It will be the first emission-free compressed-air storage plant
With the global focus turning to green energy, compressed air storage plants are among the most promising emerging techniques, given that energy storage is essential when it comes to renewables. Their greatest benefit in comparison to home batteries is that they can store and provide power to entire communities and top up power grids when electricity is in short supply. The market for compressed-air treating equipment is expected to grow by more than 6%, reaching $11.2 billion by 2025.
Up to now, the procedure involves excess off-peak electricity being converted into compressed air, which is then stored in underground caves of porous basalt stone when the demand is low. When the energy demand increases, natural gas is burned in order to heat the air that is then piped through turbines to generate power.
The innovative Hydrostor Terra system
The Canadian company Hydrostor Inc. is a global leader in Compressed Air Energy Storage (CAES), and last April it introduced Hydrostor Terra, a bulk energy storage system that takes advantage of the heat exchange process, without the use of natural gas. While compressing the air, the generated heat from the compressors is stored in a patented â€˜adiabaticâ€™ thermal management system, which heat cannot escape. When electricity is in short supply, it is simply released to increase the air temperature, in order to move a turbo-expander connected to a generator, creating electricity. The Terra system can be deployed at any site within proximity to a body of water, including inner-city and urban areas.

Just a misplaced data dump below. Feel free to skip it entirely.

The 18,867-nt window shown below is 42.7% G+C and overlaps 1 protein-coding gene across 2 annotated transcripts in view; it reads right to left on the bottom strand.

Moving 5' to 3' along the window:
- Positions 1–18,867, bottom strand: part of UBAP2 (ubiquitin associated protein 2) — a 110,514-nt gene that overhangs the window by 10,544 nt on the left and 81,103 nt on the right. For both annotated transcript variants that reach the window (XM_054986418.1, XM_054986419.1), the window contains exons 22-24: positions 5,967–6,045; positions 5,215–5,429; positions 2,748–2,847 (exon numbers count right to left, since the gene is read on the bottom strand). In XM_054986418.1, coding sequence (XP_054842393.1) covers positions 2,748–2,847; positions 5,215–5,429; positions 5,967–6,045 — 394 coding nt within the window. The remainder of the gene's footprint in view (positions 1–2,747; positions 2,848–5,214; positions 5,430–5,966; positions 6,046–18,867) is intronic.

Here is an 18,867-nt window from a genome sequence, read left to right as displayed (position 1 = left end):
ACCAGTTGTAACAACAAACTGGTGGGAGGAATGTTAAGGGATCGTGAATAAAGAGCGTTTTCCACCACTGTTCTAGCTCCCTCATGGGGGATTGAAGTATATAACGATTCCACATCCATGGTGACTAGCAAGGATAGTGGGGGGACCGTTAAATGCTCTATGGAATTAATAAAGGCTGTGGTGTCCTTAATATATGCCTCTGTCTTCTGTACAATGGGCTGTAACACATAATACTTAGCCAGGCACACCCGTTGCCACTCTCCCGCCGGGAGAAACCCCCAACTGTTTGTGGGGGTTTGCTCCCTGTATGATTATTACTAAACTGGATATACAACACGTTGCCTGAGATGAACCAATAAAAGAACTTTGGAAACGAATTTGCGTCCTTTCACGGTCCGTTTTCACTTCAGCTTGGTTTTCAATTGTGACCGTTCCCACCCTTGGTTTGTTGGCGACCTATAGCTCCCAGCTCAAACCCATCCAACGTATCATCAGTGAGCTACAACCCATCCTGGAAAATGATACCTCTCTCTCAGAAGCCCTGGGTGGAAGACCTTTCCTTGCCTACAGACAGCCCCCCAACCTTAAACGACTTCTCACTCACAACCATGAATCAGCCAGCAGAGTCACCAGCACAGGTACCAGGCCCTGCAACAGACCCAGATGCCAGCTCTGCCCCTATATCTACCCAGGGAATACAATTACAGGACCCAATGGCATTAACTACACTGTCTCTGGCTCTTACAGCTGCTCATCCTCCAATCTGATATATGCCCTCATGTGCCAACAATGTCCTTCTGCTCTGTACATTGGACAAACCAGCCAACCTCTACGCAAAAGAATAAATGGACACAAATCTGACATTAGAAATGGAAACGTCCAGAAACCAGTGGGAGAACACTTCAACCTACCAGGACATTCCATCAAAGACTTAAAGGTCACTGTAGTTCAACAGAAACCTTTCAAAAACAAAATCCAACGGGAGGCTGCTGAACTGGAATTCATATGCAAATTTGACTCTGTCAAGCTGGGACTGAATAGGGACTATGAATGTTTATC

"Hydrostor Terraâ„¢ is an industry-changing breakthrough in cost-competitive bulk energy storage," says Curtis VanWalleghem, President & CEO of Hydrostor. "We are engaged with several utilities around the world to deploy systems rated at hundreds of megawatts, delivering GWh of storage at durations ranging from 4 hours up to multiple days." He added that the market response to Terraâ„¢ was tremendously positive, as "battery technologies can't compete with new natural gas plants, but Terraâ„¢ does. The value proposition for utilities is compelling, and for us that's translating into projects."
According to the Energy Storage Association, adiabatic compressed air systems can be up to 70% efficient, and Hydrostor suggests its system can reach approximately 60% efficiency. Diabatic systems with natural gas burning on the other hand, have an efficiency of 42-54%.
The new 7MWh plant
A new 7MWh compressed-air storage plant is approved to be built in an abandoned salt cavern in Goderich, Ontario. The cavern is located on property owned by Compass Minerals in a mine located 550 metres under Lake Huron â€“ the largest underground salt mine in the world. It is expected to be operational by May 2018 and although there are similar projects in Germany and in US, it will be the first plant of its kind as it will be completely emission-free. Apart from this 1.75MW, 7MWh A-CAES system in Goderich, Hydrostor is also contracted to build another 1MW, 6MWh system in Aruba.